Once again, much of the talk leading up to this year’s Super Bowl was about the ads and the record billions spent dazzling TV’s biggest audience of the year. Despite our advice from last year, ad revenues spiked a new high, exceeding last year’s $15.5 billion, with each 30-second spot costing $5 million or an astounding $166,667 per second.
Personal preferences aside, most of the folks I watched with found the lineup less than extraordinary. We saw repeat performances from Spuds MacKenzie and Bud Light, Baby Legends for the NFL, and the return of GoDaddy and Turbo Tax. We also saw a few political pitches, subtly wrapped in the American dream. And as usual, there were plenty of celebrity cameos.
Unlike past Super Bowls, however, this year’s real story was the game itself. Even if you hate the Patriots and Tom Brady, you can’t deny that New England’s comeback from a 25-point deficit to win in the Big Game’s first ever overtime was epic. Nor can you ignore that the Atlanta Falcons subjected themselves to what may be the greatest choke and defeat in sports history (not to mention denying me victory in my office football pool).
Many wonder if the Falcons will recover from such trauma next season or if they will experience the same dramatic “hangover” as the Carolina Panthers did this past year. Perhaps Falcons owner Arthur Blank, who made his fortune at Home Depot, should have his staff look to corporate America for inspiration on rebounding, reinvention and recovery.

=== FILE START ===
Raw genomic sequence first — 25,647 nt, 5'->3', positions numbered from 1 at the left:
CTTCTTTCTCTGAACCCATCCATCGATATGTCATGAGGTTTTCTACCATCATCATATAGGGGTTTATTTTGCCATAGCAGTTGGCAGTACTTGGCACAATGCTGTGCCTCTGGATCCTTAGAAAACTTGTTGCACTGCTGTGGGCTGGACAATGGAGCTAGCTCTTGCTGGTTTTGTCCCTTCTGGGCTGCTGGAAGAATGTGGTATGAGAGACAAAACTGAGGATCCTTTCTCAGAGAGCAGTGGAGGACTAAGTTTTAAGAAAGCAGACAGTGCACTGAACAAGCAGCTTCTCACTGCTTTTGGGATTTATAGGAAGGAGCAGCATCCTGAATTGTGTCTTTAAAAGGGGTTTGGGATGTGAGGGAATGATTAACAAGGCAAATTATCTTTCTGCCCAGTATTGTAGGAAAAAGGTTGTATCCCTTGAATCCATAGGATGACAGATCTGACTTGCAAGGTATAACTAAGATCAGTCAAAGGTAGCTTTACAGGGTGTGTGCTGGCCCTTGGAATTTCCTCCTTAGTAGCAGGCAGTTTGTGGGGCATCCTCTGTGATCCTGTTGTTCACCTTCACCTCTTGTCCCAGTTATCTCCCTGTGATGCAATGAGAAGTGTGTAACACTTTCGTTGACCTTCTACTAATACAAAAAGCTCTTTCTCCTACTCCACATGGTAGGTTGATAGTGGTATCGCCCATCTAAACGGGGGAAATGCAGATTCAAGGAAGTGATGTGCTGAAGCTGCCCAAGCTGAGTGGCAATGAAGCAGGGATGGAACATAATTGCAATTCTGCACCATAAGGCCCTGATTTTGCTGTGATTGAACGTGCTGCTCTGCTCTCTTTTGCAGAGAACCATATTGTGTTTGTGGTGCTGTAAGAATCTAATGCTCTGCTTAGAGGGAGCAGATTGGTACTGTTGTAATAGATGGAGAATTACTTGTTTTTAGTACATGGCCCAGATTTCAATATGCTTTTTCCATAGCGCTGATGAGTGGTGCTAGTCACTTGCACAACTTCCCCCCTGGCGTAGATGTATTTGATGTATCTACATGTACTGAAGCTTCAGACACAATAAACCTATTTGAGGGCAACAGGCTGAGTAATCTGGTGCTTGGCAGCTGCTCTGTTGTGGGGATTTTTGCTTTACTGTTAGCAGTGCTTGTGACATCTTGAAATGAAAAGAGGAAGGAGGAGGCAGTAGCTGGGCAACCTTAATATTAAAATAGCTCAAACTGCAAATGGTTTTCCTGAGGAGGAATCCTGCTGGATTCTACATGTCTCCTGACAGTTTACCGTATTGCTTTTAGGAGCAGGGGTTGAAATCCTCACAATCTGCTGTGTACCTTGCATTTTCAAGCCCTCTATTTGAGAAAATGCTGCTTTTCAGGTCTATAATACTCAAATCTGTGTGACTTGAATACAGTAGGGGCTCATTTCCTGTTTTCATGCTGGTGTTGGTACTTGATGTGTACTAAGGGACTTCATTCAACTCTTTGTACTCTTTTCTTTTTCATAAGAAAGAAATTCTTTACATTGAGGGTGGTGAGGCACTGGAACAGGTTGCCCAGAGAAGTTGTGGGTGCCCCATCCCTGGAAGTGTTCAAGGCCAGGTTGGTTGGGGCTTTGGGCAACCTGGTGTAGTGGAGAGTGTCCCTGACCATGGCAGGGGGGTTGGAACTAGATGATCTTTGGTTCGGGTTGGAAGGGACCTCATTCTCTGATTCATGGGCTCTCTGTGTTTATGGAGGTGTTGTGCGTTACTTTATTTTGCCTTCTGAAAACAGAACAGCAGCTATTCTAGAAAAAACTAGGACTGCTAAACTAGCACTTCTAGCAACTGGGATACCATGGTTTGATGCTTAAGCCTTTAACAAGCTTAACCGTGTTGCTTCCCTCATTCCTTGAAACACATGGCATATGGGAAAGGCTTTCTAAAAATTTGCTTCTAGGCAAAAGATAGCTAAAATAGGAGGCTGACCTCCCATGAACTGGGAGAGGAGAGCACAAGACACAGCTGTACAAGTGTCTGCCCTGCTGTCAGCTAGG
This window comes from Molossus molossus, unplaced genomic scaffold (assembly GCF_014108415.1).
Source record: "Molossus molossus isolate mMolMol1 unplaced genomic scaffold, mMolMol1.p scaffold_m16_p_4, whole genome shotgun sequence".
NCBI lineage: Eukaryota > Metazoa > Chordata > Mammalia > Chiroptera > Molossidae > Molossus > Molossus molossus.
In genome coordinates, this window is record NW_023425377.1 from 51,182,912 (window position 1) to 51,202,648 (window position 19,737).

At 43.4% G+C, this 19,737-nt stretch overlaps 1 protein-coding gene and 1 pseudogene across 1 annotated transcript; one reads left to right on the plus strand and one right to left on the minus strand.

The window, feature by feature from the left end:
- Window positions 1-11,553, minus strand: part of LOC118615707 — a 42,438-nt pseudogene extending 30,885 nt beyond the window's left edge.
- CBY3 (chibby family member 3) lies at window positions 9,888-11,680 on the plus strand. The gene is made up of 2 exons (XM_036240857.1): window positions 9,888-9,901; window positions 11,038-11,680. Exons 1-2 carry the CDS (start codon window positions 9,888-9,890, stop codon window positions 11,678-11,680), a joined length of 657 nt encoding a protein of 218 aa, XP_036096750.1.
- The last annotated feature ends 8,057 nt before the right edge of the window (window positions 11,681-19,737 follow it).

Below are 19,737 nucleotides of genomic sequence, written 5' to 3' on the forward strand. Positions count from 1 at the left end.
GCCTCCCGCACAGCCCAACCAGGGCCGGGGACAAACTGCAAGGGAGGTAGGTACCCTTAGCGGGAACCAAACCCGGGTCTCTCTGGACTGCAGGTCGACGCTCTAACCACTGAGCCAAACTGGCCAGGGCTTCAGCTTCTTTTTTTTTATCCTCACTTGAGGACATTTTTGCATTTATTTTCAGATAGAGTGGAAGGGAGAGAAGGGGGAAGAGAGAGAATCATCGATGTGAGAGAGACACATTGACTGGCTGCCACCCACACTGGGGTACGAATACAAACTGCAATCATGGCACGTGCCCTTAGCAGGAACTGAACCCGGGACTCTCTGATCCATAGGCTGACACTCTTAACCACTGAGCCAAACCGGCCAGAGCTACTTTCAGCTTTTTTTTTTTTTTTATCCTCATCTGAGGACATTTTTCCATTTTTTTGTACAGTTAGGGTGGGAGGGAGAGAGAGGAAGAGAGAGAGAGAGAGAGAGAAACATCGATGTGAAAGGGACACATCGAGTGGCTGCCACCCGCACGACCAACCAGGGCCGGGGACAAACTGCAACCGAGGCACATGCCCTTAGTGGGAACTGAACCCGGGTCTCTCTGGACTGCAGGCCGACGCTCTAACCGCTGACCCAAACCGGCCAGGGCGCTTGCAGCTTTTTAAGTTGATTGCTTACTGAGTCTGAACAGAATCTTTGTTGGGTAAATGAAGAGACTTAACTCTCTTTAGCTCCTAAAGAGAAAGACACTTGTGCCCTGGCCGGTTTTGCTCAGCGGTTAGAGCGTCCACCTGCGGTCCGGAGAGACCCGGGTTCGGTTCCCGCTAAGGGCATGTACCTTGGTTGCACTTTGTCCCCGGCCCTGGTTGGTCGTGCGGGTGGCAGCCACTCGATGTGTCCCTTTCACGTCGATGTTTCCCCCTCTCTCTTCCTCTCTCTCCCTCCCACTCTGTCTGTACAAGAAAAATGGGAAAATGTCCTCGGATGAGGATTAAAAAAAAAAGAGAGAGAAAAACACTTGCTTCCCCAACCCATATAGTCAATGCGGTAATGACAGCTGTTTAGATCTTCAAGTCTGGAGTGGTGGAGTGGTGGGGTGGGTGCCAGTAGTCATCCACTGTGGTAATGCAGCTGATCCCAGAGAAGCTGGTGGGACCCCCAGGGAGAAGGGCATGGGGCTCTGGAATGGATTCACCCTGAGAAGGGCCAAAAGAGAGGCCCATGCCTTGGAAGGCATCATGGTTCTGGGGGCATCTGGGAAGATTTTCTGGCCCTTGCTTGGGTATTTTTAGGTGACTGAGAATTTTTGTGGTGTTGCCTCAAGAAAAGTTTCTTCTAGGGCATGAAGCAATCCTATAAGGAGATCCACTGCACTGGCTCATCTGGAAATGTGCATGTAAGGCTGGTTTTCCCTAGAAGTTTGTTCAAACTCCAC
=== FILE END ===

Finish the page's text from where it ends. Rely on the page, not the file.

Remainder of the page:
There’s plenty of reading material on what it takes to recover (everything from admitting your guilt and acknowledging defeat to joining forces in battle) and countless stories of reinvention. Just look at Martha Stewart, once the scapegoat for insider trading and now hanging with Snoop Dogg and hipper than ever. Even Volkswagen (whose actions we agree exemplify what NOT to do in our piece on the importance of trust in business) seems clearly on the road to recovery — exceeding Toyota in terms of global car sales this year.
The case studies on organizational recovery abound. The take-away (and something I hope the Falcons act upon) is to stand up, pump up your ball, and get back out there. After all, as Thomas Edison once suggested, “Many of life’s failures are people who did not realize how close they were to success when they gave up.”